Mr. Rich. If we are trying to protect Americans from cheap labor in foreign countries, I don't see how you can draw the line for a library rather than for individuals. I think we ought to protect America so far as labor is concerned, which naturally would protect American publishers. We expect to give these people an opportunity to work, which is one of the greatest things we have confronting our people to-day.

The CHAIRMAN. You were here before. Did the American Federation of Labor object to that?

Mr. CANNON. They objected to importations by individuals.



Mr. HARRIS. I feel quite out of place because I am just a plain photographer, and I have been listening to some wonderful speakers here and I feel out of place here.

Our feeling in the Photographers' Association is that the copyright law as it has been in the past has been very satisfactory to us, and we are very sorry that there are two or three things that have come up to be changed.

The CHAIRMAN. We are not changing anything at the present time. We are asking you as the representative of the photographers, do you want to have any changes in the present law?

Mr. HARRIS. Yes; I think there is one change that can be made. Mr. Solberg and I have talked it over.

The CHAIRMAN. You are in favor of the present law as it applies to photographs, with what exception?

Mr. HARRIS. That a penalty apply to the photographers. As it is now, any photographer can copyright any photograph in his mind, when he has had no intention to copyright it. If there is a penalty for failure to copyright, we would be in a much better position.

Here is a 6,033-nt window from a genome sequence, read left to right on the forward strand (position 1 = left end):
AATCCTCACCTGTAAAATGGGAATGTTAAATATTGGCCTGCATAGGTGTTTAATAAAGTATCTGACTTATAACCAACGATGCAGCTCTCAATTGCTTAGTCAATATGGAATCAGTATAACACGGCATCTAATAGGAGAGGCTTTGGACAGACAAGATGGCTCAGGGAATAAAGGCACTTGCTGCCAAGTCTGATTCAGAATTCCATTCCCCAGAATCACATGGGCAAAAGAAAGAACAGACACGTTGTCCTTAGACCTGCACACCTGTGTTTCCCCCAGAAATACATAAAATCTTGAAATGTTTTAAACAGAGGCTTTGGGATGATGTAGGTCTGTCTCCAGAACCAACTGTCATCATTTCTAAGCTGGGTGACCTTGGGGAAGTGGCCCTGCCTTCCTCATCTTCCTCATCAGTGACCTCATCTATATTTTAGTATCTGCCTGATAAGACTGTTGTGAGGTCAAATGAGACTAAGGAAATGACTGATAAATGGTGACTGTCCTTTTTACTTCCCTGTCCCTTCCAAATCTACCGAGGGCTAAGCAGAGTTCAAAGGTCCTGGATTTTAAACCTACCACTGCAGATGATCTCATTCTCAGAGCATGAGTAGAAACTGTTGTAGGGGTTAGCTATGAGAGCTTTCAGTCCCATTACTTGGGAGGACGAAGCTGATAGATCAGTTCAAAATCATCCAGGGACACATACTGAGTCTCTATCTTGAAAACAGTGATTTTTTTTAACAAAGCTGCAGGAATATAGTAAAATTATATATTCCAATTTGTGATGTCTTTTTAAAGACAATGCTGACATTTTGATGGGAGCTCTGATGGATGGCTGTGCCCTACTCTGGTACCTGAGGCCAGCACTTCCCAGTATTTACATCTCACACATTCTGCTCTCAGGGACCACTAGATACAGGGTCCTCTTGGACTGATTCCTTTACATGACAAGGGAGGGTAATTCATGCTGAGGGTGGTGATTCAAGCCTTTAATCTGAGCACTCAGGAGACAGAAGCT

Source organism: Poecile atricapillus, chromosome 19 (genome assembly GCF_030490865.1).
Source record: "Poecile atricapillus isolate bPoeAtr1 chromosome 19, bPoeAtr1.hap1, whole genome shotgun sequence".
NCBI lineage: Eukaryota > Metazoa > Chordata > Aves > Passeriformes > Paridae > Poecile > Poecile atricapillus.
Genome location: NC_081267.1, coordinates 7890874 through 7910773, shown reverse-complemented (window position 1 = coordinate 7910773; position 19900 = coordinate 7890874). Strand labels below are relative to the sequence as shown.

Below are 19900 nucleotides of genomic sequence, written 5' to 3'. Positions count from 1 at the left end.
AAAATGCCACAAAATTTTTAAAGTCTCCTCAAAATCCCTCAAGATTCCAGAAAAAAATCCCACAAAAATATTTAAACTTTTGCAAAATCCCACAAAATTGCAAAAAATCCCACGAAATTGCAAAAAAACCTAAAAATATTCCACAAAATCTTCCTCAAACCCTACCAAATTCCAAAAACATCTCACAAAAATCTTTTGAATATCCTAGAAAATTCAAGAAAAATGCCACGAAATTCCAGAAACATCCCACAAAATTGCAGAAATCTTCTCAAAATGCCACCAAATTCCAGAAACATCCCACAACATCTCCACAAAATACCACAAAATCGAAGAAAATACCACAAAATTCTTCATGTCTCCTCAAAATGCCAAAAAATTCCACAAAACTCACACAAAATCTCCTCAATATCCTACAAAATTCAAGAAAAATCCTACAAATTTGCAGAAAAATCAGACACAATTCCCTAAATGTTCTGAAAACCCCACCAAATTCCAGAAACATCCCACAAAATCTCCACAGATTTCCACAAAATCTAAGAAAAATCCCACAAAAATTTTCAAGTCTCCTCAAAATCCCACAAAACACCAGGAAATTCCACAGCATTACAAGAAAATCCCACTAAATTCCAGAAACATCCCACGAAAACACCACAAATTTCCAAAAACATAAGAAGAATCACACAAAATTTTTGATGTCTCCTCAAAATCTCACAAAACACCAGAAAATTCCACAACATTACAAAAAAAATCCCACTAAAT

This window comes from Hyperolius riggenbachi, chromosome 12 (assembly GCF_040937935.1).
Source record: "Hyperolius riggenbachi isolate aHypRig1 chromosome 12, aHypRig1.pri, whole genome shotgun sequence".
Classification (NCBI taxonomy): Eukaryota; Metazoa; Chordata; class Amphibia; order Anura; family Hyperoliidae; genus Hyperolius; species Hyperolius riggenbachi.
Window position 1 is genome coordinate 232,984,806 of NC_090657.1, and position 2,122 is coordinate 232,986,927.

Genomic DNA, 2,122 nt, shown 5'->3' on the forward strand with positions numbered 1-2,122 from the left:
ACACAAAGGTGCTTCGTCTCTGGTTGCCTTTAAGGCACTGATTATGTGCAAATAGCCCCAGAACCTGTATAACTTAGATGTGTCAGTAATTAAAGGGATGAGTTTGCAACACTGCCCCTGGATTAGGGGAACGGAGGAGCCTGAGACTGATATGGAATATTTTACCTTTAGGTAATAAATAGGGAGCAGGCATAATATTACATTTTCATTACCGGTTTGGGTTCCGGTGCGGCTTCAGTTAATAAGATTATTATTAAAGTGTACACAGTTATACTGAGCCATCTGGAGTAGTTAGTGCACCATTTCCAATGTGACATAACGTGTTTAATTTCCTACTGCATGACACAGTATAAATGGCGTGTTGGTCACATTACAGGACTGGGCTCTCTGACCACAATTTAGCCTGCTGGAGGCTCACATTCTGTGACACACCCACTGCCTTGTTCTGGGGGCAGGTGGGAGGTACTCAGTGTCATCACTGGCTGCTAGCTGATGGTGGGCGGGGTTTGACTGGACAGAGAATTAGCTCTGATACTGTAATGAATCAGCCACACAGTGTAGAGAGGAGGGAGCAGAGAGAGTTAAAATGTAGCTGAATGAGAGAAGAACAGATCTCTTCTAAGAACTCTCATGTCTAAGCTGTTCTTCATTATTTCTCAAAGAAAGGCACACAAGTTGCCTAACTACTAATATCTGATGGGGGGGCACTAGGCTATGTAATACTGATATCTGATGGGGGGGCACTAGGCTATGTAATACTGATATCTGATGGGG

The CHAIRMAN. I do not understand you. Give us a concrete illustration of what you mean.

Mr. HARRIS. Now we copyright a photograph by applying for it to the Copyright Office.

The CHAIRMAN. Let us say you take a photograph of the dome of the Capitol.

Mr. DIEs. Or some Congressman, it would be much better.

The CHAIRMAN. Suppose you take a photograph of Congressman Dies, of Texas, and you want to copyright it.

Mr. HARRIS. We now copyright that picture by sending a copy of the picture that Mr. Dies . K's to the Copyright Office. We put the copyright notice on all our pictures that go out.

These are some photographs that have been marked“ copyrighted” and sent out all over the country without any intentions of copyrighting them.

The CHAIRMAN. Why don't you follow it up and see if it is registered here?

Mr. HARRIS. It is pretty hard to do. In the first place, very few of these pictures are published under the man's name.

The CHAIRMAN. Where a photographer takes a photograph of Congressman Dies and sends that picture through the United States mail, it has the copyright protection if it carries the copyright notice, and if the copyright were taken out, a penalty is provided for failure to do so.

Mr. HARRIS. That party has committed a misdemeanor and is subject to a penalty or a fine.

The CHAIRMAN. Will you be kind enough to give this committee a little brief on that subject? We will be glad to incorporate it and take it up when we prepare the bill. We want to please the photographers. We don't want to put in things that are harmful.

Mr. HARRIS. In the last two bills proposed here there is no question about that but you are starting out altogether new again.

The CHAIRMAN. Our committee is seeking information.
Mr. Dies. We may not even follow these bills.